Home / Technology / Tech Reviews /  Redmi Note 9 Pro Review: Big screen budget phone with more hits than misses

NEW DELHI: Launched in an online event, because of rising cases of COVID-19 in India, Xiaomi’s Redmi Note 9 Pro is the successor to last year’s Redmi Note 8 Pro. At a starting price of 12,999, the Redmi Note 9 Pro comes in three different colours and offers two storage variants.


The Budget smartphone looks more polished than before, living up to the high design standards set by Xiaomi, Realme and Vivo in the segment. Its glass back exterior with aurora blue finish on top looks slick, while the thin bezel screen with the punch hole design is a lot less in your face, unlike phones that still wield wide notch, looking better than the ones with teardrop cutouts.

The square camera module, along the lines of latest iPhones and Pixel 4 smartphone, includes four cameras arranged in symmetry and adds to the phone's premium look and feel. The only niggle is that the module protrudes quite a bit to be ignored. Using a case is advisable.

The side panel is flatter and has a matte finish which does wonders for the grip quality. The one major difference between the Redmi Note 9 Pro and its predecessor is the size. It is bigger in size and will feel unwieldy for people with small hands, has a higher capacity 5,020mAh battery but at 209 gram weighs slightly more than predecessor's 200-gram form factor.

The side-facing fingerprint sensor, integrated within the power and screen lock/unlock button, looks smaller compared to in-display or back-facing sensors, but is as dependable and accurate as them.

The SIM tray is placed along the side panel and includes a dedicated micro SD slot, which means you can still go for the 64GB variant and if required expand it without compromising on the dual SIM slot capability.


The 6.67-inch LCD screen on the Redmi Note 9 Pro is bigger than the 6.5-inch screen of its predecessor or rival Realme 6. While on paper it just seems a tad bigger, but in reality it does feel more spacious providing more legroom for work, watching movies or gaming. It has a healthy resolution of 2,400x1080p which is more than adequate for reading, work or watching movies. However, it lacks the vibrancy of the Redmi K20--starting at 19,999-- as colours look a bit dull giving it a slightly underwhelming appearance during games and video playback.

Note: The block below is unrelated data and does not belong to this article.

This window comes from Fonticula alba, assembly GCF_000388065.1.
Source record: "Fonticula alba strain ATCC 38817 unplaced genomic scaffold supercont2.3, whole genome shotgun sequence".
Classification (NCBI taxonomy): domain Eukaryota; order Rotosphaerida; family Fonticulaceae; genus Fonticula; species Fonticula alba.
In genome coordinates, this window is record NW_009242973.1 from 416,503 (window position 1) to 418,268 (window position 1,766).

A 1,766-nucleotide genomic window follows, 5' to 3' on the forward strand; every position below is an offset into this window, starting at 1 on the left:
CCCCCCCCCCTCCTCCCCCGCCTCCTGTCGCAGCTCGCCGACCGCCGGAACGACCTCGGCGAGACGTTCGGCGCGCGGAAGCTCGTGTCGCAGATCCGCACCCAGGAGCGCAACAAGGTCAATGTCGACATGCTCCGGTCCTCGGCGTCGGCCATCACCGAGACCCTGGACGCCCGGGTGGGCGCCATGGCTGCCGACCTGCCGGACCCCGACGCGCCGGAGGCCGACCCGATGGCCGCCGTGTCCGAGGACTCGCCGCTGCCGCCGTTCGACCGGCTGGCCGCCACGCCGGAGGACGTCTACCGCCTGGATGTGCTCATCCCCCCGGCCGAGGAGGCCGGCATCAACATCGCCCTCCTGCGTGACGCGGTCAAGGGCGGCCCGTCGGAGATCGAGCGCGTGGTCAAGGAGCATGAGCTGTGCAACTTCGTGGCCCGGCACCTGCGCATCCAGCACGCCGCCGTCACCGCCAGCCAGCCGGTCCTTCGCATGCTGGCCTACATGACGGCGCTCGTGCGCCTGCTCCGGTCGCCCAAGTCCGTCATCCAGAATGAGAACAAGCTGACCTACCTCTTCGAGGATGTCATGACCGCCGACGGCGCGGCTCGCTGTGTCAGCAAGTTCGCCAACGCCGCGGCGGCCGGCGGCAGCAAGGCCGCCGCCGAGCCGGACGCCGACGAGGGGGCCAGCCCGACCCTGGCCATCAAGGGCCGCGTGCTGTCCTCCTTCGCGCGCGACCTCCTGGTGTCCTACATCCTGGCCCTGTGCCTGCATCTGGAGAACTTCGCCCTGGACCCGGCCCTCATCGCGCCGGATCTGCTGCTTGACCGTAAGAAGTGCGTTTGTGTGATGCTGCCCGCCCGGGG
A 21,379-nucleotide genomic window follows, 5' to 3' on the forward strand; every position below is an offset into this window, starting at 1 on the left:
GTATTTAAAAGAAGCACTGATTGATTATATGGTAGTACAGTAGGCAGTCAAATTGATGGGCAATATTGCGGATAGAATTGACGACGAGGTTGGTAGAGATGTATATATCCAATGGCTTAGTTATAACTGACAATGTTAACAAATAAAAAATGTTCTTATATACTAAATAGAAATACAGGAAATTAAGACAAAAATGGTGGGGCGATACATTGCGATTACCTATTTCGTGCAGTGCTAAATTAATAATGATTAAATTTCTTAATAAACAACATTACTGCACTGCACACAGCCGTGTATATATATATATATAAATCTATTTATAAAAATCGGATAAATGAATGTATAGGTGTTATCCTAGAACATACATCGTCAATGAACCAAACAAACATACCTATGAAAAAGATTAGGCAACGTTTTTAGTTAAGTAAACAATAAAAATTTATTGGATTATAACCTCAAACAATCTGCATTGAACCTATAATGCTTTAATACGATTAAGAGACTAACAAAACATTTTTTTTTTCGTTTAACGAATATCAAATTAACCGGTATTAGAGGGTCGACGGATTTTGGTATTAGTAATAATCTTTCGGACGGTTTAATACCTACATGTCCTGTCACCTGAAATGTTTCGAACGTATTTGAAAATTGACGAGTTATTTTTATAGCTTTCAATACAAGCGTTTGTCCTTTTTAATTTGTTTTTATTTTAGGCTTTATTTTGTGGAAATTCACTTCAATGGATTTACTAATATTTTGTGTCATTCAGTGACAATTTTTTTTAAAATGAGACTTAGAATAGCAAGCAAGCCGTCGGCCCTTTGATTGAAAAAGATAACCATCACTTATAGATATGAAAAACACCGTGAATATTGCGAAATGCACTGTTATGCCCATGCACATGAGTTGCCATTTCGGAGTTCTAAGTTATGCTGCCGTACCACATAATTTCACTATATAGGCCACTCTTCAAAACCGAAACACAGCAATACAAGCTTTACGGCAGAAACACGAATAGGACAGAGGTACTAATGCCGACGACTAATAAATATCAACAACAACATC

Gone are the days when Xiaomi used to straddle with a one-year old version of Android OS with the promise of the next version coming in an update. Higher expectations with the brand and fierce competition from other Chinese vendors have made them offer latest software and hardware in new phones. In case of Redmi Note 9 Pro, running on top of Android 10 is Xiaomi's MIUI 11. It has a lot of fluff, but many of them are actually useful. Not to forget that it is one of the most polished looking custom UIs in Android out there. Among rivals in the budget segment, Realme is catching up and has a very user friendly and good looking custom UI as well.


Driving the Redmi Note 9 Pro is Qualcomm’s new Snapdragon 720G, which supports India’s satellite navigation system, NavIC, which is expected to offer more accurate location results. Coupled with 4GB RAM and 64GB storage (base variant), the phone’s handling of everyday tasks to running more resource intensive games like the Asphalt 9 at medium graphics settings turned out to be by and large niggle free. The Snapdragon 720G does use a gaming optimised chipset but it is not in the same league as the Redmi K20 Pro and on higher graphics settings frame drops are clearly visible.

Battery backup is impressive and can see off a full day of modest to heavy usage.


Multiple cameras are becoming the norm in budget phones. To cover all shooting scenarios, the Redmi Note 9 Pro has got a 48MP primary camera, 8MP ultra wide angle camera to capture more objects in the scenario, 5MP macro camera for really close up shots of tiny objects and 2MP depth camera for Bokeh shots.

The 48MP camera is not active by default but there is a shortcut button on the camera app screen. The macro mode is tucked away in the camera menu. Close-up shots with the macro camera do not look very sharp but in good light can come in very handy and add variety to your Instagram posts.

The 48 MP camera can pull in a lot of detail and even in landscape photos impresses with colour reproduction. Shots in indoor conditions look a bit washed out, though.

The 16MP front camera doesn't have as many modes, but it can muster sharp looking photos in well lit conditions, which makes it good enough for regular selfies.


Overall, the Redmi Note 9 Pro is a significant upgrade to its predecessor and is on a par with other aggressively priced competitors such as the Realme 6 (also starts at 12,999), which runs on an equally capable MediaTek Helio G90T processor with 4GB RAM (base variant), has four cameras with 64MP primary camera. It has a smaller 6.5-inch screen but higher refresh rate of 90Hz, which makes it more suited for gaming. If you can splurge slightly more, we would recommend the Poco X2 (starts at 15,999), which has a 6.67-inch screen with an even higher 120HZ refresh rate.


Abhijit Ahaskar

Abhijit writes on tech policy, gaming, security, AI, robotics, electronics and startups. He has been in the media industry for over 12 years.
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